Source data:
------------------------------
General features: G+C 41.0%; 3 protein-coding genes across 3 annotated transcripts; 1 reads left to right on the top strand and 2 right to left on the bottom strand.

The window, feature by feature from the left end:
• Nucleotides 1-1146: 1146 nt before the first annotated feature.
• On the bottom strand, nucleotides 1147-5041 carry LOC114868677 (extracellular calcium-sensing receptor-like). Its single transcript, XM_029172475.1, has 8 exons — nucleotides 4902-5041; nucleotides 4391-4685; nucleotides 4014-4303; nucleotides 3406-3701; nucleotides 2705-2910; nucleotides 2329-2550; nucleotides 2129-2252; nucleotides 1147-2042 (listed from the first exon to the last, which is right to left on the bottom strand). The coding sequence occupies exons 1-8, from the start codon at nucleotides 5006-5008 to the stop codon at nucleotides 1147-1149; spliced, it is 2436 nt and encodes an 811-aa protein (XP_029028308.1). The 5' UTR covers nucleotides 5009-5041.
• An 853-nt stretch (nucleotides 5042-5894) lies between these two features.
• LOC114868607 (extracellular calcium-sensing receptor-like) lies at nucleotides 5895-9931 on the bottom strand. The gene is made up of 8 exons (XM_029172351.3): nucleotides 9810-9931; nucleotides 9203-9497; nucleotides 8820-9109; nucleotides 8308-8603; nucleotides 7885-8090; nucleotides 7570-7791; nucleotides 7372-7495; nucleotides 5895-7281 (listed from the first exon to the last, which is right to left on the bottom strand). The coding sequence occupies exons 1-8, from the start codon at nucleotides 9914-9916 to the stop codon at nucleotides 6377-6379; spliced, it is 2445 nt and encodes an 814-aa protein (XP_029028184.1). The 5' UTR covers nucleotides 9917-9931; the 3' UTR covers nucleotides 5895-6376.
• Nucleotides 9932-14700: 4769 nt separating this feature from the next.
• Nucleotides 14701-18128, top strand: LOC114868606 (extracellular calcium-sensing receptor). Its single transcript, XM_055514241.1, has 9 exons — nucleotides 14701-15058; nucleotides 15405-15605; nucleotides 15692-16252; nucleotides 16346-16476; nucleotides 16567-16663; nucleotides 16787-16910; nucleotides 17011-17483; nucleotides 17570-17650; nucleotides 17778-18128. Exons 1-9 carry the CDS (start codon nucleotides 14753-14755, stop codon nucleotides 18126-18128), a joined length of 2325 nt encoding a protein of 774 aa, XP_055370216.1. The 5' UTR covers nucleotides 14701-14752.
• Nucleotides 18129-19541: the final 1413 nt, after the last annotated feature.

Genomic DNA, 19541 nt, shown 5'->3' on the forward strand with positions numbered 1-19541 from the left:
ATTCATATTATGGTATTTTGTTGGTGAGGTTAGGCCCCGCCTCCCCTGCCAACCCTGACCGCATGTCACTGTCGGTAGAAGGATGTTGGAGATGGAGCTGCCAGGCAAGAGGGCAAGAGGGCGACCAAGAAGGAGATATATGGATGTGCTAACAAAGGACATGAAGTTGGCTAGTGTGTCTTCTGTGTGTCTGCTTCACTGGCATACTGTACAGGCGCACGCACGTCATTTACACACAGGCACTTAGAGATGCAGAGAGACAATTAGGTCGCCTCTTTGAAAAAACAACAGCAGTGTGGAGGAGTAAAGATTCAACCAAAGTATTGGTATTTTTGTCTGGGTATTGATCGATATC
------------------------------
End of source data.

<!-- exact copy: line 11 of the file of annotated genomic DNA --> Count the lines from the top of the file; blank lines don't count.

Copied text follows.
ATTCATATTATGGTATTTTGTTGGTGAGGTTAGGCCCCGCCTCCCCTGCCAACCCTGACCGCATGTCACTGTCGGTAGAAGGATGTTGGAGATGGAGCTGCCAGGCAAGAGGGCAAGAGGGCGACCAAGAAGGAGATATATGGATGTGCTAACAAAGGACATGAAGTTGGCTAGTGTGTCTTCTGTGTGTCTGCTTCACTGGCATACTGTACAGGCGCACGCACGTCATTTACACACAGGCACTTAGAGATGCAGAGAGACAATTAGGTCGCCTCTTTGAAAAAACAACAGCAGTGTGGAGGAGTAAAGATTCAACCAAAGTATTGGTATTTTTGTCTGGGTATTGATCGATATC